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A Look Into 2023 Trucking Regulation Updates

Trucking regulations are complicated and frequently changing, but knowing them can save you from fines and potential license problems. As we enter a new year, it is inevitable that new regulations or updates to existing ones may be occurring. The FMCSA has already announced their plans for 2023 in terms of proposed notices, but we are now entering a period where these notices are going to be prospectively acted upon. If you are in the trucking or logistics industry, it's important to know what to expect from some of the new regulations developing this year.

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The FMCSA (Federal Motor Carrier Safety Administration) has laid out a series of proposed new regulations for 2023, and a few of them will affect the trucking industry significantly.  It is notable that commercial vehicles will be affected by regulations surrounding vehicle safety standards, speed limiters and even investigative procedures. Of the various regulations set to be introduced, here are a few key notices relevant to the trucking industry this year: 

Safe Integration of ADS (Automated Driving Systems)

One proposed update, which is currently set for January 18, is the notice for safe integration of ADS. The notice suggests amending some FMCSRs (regulations) in order to ensure a safe introduction of ADS equipped commercial vehicles onto the roads. What this would entail would be an adjustment or changes to inspection, maintenance or repair, and CMV operations regulations in order to prioritize safety and security, while also recognizing the difference between human operators and the automated systems.  The 2023 regulation update aims to create a consistent approach to CMVs equipped with ADS, as a way to promote innovation and adapt to a new technological age.

Safety Fitness Procedures

This notice, set for January 30, is seeking information on how the FMCSA may use data and resources to effectively identify and remove unfit motor carriers off the roads. The FMCSA will seek out public input on the use of available safety data as well as inspection data, in order to determine if a carrier is fit or unfit to operate.  There is also consideration of taking in public comment to change the current three-tier safety fitness rating structure, which means there would be a review of the current regulations used in safety fitness ratings and added to consideration are any changes which may need to be made. The regulation would eventually be set to replace the current 3 tier method of “satisfactory, conditional, or unsatisfactory”.

Standardizing Equipment Performance for Automatic Emergency Braking

The notice, currently set for January 30, regarding rulemaking on Automatic Emergency Braking (AEB) will be a joint rulemaking endeavor by FMSCA and the National Highway Traffic Safety Administration. The notice is considering a proposal to require or standardize equipment performance for AEB systems on heavy trucks. What the notice suggests is introduction of performance standards and maintenance requirements for motor carriers with AEB systems, as well as requiring specific testing procedures for measuring the performance of these AEB systems in compliance testing (NHTSA).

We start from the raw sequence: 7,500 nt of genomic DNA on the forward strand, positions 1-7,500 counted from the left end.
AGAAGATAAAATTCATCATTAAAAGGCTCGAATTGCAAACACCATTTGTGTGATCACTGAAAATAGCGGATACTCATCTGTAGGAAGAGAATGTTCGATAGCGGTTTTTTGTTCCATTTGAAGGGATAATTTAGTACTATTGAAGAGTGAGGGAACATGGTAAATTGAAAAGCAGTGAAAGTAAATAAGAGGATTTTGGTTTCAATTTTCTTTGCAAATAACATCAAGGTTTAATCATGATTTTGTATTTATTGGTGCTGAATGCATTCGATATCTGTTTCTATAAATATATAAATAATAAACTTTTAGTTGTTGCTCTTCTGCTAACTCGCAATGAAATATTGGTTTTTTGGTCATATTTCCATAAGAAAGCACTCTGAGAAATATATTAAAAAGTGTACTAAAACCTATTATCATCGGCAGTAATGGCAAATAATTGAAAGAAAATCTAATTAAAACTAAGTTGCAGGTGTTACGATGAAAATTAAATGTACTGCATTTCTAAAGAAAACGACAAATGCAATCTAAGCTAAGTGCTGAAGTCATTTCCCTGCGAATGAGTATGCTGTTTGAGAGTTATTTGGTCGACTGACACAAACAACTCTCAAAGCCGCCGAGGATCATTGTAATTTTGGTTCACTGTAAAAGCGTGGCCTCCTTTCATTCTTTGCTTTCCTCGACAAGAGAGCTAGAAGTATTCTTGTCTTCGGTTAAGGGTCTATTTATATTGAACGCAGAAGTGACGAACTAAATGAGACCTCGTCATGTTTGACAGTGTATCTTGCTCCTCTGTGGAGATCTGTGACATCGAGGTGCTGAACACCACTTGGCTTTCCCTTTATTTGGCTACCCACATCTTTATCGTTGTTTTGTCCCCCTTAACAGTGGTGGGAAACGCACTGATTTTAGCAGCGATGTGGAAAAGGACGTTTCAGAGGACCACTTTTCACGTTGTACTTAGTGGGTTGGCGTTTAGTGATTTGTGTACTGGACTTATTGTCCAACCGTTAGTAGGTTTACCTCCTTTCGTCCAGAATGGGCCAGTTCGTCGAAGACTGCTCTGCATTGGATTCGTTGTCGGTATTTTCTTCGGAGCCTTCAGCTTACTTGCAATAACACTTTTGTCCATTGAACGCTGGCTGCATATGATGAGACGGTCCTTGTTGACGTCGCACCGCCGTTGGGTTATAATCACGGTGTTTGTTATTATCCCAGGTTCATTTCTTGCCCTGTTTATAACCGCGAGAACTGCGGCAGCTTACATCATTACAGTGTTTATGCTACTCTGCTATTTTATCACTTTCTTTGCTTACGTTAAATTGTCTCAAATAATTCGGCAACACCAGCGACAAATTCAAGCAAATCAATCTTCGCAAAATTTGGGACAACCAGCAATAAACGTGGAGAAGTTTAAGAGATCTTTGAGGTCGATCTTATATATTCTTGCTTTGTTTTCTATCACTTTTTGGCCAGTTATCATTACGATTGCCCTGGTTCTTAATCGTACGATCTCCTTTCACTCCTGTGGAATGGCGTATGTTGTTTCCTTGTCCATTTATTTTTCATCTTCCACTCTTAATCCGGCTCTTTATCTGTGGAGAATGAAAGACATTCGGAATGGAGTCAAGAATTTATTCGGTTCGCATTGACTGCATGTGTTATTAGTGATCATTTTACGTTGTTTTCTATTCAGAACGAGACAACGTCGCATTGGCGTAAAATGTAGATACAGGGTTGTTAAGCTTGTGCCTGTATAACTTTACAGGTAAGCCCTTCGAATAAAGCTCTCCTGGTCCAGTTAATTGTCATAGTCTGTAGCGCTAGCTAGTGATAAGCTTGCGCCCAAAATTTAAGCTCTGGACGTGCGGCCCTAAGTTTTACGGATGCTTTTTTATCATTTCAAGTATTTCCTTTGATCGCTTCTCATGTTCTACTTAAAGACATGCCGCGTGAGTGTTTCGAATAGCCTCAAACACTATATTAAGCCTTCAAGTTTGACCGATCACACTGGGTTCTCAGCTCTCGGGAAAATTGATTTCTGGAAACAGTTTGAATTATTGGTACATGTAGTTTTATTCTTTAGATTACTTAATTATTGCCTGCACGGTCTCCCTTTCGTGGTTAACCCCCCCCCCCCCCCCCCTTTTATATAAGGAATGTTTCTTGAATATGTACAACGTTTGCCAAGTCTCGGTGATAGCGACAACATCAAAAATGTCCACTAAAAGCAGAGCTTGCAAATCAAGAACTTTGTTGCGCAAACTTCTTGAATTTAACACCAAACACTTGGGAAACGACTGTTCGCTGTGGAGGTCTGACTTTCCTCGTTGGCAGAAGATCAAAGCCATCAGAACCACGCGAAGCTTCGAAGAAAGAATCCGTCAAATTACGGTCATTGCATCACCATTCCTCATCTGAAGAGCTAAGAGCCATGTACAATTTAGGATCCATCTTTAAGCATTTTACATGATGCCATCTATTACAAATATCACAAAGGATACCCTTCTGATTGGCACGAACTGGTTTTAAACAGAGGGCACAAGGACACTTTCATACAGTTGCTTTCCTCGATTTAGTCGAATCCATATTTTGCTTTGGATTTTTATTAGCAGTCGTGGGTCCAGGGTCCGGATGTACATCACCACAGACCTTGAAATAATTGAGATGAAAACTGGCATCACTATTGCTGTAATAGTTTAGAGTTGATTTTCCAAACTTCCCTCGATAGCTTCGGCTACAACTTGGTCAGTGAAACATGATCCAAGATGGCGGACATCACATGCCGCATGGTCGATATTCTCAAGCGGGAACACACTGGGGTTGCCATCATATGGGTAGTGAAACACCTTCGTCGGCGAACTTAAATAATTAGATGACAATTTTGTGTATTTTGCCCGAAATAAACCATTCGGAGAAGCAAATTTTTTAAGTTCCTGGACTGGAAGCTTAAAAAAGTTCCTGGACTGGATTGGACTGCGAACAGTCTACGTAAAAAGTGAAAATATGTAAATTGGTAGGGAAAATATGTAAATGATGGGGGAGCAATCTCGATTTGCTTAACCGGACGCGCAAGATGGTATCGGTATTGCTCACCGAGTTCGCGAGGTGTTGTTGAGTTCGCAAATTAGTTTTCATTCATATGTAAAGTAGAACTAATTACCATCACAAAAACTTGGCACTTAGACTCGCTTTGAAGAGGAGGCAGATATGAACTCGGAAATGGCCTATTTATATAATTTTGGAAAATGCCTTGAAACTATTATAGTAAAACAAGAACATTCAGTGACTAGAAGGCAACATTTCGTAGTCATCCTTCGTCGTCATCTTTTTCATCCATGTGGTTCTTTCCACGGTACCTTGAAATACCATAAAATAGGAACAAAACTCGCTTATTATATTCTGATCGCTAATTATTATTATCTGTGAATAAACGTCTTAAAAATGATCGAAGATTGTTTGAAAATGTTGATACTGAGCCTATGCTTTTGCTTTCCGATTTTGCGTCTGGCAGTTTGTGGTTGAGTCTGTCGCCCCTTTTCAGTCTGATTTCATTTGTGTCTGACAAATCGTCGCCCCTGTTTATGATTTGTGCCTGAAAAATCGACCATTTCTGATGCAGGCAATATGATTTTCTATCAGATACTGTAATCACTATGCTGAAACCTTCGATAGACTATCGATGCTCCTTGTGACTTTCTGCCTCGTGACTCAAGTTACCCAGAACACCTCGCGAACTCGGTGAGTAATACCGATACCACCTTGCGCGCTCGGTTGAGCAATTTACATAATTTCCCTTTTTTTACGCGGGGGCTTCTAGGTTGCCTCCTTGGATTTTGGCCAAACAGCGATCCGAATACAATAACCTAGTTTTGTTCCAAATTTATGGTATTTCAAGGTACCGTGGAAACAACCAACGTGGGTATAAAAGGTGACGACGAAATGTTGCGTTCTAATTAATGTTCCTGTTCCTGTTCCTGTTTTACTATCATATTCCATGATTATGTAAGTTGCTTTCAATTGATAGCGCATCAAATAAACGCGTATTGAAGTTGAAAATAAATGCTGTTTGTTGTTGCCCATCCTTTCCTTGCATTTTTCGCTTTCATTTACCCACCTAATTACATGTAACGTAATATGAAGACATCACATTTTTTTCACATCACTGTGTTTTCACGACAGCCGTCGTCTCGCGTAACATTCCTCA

Speed Limiters For Heavy Trucks

Though this notice is a little further away, on June 30, it is a significant one. The notice will examine whether additional regulations are needed on vehicle manufacturer requirements, specifically for truck OEMs on speed limiters. This is intended to act as a supplemental follow up on the Sept 2016 notice of proposed rulemaking set out in a joint notice by NHTSA and FMCSA. The agency intends to examine if additional regulatory actions should be included on manufacturer requirements. The proposed regulation specifies that commercial motor vehicles with a weight of 26,001 lbs or above should be equipped with an electronic engine control unit (ECU) with the ability to govern speed limit on the vehicle. The unit, which is capable of controlling maximum speed should be limited to a specific speed (to be determined), for safety purposes. If allowed, the speed would be set for the service life of that said vehicle.

Broker and Freight Forwarder Financial Responsibility

Following up on the advanced notice released in September 2018, in this notice set for January 25, the FMCSA is going to work on proposing changes to the broker and freight forward financial responsibility requirements. This is per the requirement of the MAP-21 highway bill.  The regulation attempts to reduce unauthorized brokerages, by clarifying differences between bona fide agents, brokers and dispatch services, as well as clarifying the different levels of financial penalties for unauthorized practices.

Trucking regulations are a difficult, but important part of the trucking industry. We can learn how commercial fleets can improve safety and efficiency by staying attuned to changing regulations and industry best practices. As a driver, staying in compliance can help you stay on the road and keep your job running smoothly. Keeping up with the latest industry trends and regulatory updates will ensure that you are prepared for any situation.